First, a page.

Johannes Petzold^{1}, Bernd Ittermann^{1}, and Frank Seifert^{1}

^{1}Physikalisch-Technische Bundesanstalt (PTB), Berlin, Germany

Different methods for SAR control (SAR limit, phase-agnostic SAR limit, amplitude limit) are evaluated in a simulation study of parallel transmit (pTx) body coil systems (2,4, or 8 channels) at different B_{0} (0.5T, 1.5T, 3T). Criteria are the necessary safety factors to accommodate for subject variability, and the resulting mean(B_{1}^{+}). Due to the high safety factor necessary for a phase-based SAR limit, its mean(B_{1}^{+}) performance becomes effectively the same as the much simpler to implement amplitude limit.

In this simulation study, three SAR control modes are compared in terms of safety and mean($$$B_1^+$$$) performance. Field strengths$$$\,B_0\leq3T$$$ are investigated, where pTx gains renewed interest as a mean to mitigate implant hazards

Ten human voxel models (nine from the virtual population

Six voxel models from 50–80kg and without obvious artifacts were used for anchor-model analysis. For all combinations of channel count and$$$\,B_0$$$, 10g-averaged Q-matrices as well as whole body- and head-Q-matrix were computed and divided by their respective IEC limits

A complex excitation vector $$$u$$$ is safe, if one of the following conditions is fulfilled for each VOP $$$k$$$:

where $$$|\,\cdot\,|$$$ denotes the element-wise absolute value, and $$$\alpha$$$ is the maximum single-channel amplitude $$$\alpha\equiv\min_k[(\sum_{ij}|Q_{ij}^{(k)}|)^{-1/2}]$$$

Out of the six remaining voxel models,$$$\,p$$$ were selected as anchors ($$$1\leq\,p\,\leq5$$$) and a different one as the target. 10000 random excitation vectors (half with random amplitudes and phases, half with equal amplitudes and random phases) were scaled such that the respective safety limit is approached for a given set of anchor simulations. These vectors are used to calculate the normalized peak spatial SAR (psSAR) of the selected target simulation. This is done for all 186 combinations of one target and$$$\,p$$$ anchor simulations. Mean($$$B_1^+$$$) was assessed with an overall safety limit consisting of all VOPs multiplied with the maximum normalized psSAR of$$$\,p=5$$$.

Anchor-safe excitations can still create unsafe psSAR in the unknown target model, with highest values under SL control and lowest for AL (Fig.2). IEC limits can be exceeded up to 3.4 times and this overshoot depends mainly on the channel count but not on $$$\,B_0$$$. For SL, psSAR overshoot and hence the safety factor clearly increases with channel count, for PASL and AL they tend to decrease. With higher anchor model count, the maximum normalized psSAR in the target simulation drops (Fig.3). Taking the respective safety factors into account, a higher channel count can result in a lower mean($$$B_1^+$$$) performance (Fig.4).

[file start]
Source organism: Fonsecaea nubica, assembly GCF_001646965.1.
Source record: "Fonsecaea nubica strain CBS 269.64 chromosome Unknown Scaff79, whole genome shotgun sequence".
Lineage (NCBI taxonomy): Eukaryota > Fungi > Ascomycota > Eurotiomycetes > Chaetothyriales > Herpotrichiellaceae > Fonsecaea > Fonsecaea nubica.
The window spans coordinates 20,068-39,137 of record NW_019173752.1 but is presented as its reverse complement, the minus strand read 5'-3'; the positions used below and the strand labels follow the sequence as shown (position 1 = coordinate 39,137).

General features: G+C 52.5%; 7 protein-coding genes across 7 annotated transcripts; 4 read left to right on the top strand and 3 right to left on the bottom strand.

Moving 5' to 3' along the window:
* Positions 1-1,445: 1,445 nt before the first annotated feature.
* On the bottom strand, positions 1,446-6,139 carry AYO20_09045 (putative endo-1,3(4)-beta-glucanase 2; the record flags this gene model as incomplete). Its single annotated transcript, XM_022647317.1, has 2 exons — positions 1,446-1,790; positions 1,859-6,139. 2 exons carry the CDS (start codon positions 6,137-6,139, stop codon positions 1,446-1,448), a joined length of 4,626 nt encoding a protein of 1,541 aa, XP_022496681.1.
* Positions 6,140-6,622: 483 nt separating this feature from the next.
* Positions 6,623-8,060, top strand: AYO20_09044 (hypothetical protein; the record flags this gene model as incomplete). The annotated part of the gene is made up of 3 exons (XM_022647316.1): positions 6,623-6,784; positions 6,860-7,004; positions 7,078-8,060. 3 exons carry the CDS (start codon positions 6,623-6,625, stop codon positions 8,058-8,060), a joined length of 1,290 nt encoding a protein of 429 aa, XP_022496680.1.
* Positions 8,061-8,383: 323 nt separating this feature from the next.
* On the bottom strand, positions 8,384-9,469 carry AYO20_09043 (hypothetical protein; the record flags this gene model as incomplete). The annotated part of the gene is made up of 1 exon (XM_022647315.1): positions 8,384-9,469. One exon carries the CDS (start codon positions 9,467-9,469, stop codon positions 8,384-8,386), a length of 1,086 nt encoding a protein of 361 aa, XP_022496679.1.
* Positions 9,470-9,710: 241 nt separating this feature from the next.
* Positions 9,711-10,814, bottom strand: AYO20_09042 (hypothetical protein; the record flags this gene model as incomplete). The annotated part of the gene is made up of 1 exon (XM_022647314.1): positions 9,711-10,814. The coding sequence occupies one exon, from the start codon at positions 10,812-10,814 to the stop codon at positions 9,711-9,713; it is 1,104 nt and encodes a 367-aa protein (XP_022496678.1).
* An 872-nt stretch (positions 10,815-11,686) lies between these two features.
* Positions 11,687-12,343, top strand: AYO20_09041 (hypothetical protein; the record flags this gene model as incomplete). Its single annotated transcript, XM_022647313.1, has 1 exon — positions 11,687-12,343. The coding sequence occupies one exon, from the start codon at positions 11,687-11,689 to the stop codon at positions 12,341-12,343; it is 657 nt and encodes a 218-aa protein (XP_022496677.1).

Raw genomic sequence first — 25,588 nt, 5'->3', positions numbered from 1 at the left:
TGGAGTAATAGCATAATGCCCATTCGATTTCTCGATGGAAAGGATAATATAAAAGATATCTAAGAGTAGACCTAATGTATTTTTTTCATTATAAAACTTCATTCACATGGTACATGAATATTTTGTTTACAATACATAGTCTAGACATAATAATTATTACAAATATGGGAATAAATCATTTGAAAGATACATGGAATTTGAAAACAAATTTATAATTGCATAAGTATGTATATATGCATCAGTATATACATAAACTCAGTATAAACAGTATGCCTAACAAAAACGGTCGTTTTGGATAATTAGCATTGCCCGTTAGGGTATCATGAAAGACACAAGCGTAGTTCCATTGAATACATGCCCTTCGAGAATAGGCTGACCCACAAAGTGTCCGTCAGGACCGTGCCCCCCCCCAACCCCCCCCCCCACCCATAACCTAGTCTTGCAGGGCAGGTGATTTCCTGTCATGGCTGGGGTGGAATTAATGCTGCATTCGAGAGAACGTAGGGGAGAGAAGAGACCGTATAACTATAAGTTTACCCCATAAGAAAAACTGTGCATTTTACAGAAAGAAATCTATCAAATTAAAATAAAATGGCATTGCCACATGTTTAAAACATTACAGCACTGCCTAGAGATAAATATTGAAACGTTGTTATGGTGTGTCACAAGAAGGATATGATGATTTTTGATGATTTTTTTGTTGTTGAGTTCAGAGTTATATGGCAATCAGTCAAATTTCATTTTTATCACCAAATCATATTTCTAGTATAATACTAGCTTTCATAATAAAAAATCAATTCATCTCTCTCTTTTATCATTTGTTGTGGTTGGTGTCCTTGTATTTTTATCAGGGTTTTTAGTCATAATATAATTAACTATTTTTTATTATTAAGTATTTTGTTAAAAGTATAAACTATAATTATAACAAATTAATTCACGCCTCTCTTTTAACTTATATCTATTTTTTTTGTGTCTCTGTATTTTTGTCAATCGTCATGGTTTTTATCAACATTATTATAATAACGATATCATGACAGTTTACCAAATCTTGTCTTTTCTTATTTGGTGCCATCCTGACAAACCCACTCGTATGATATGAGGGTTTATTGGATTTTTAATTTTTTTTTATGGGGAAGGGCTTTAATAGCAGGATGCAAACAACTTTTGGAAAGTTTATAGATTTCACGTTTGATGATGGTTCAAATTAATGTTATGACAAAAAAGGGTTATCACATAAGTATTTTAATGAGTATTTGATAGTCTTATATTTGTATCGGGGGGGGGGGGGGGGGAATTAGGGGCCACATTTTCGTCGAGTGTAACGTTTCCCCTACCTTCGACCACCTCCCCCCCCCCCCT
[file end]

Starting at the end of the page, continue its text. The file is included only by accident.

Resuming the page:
In the investigated implant-free case, a 2-channel system with SL provides the best mean $$$B_1^+$$$ performance. Once implants in various conceivable configurations are added, higher channel counts might be needed for best mitigation and $$$B_1^+$$$ performance. Here, the AL appears advantageous due to its robustness and simplicity. The model dependance is low (<30% except for 3T, 2ch) and SAR supervision much simpler as only amplitudes (or power levels) need to be checked. In addition, AL has the nice feature that an upper bound for psSAR can be calculated. For 0.5T and 1.5T, such amplitude limit might even be derived just from the patient’s mass. For 3T, the picture is less clear. For SL, any extrapolation too far beyond the investigated anchor simulations appears to be critical. Anchor models close to the given patient are presumably needed for good $$$B_1^+$$$ performance as using the VOPs of an 120kg adult would result in a bad performance for a 30kg child.

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DOI: https://doi.org/10.58530/2022/2555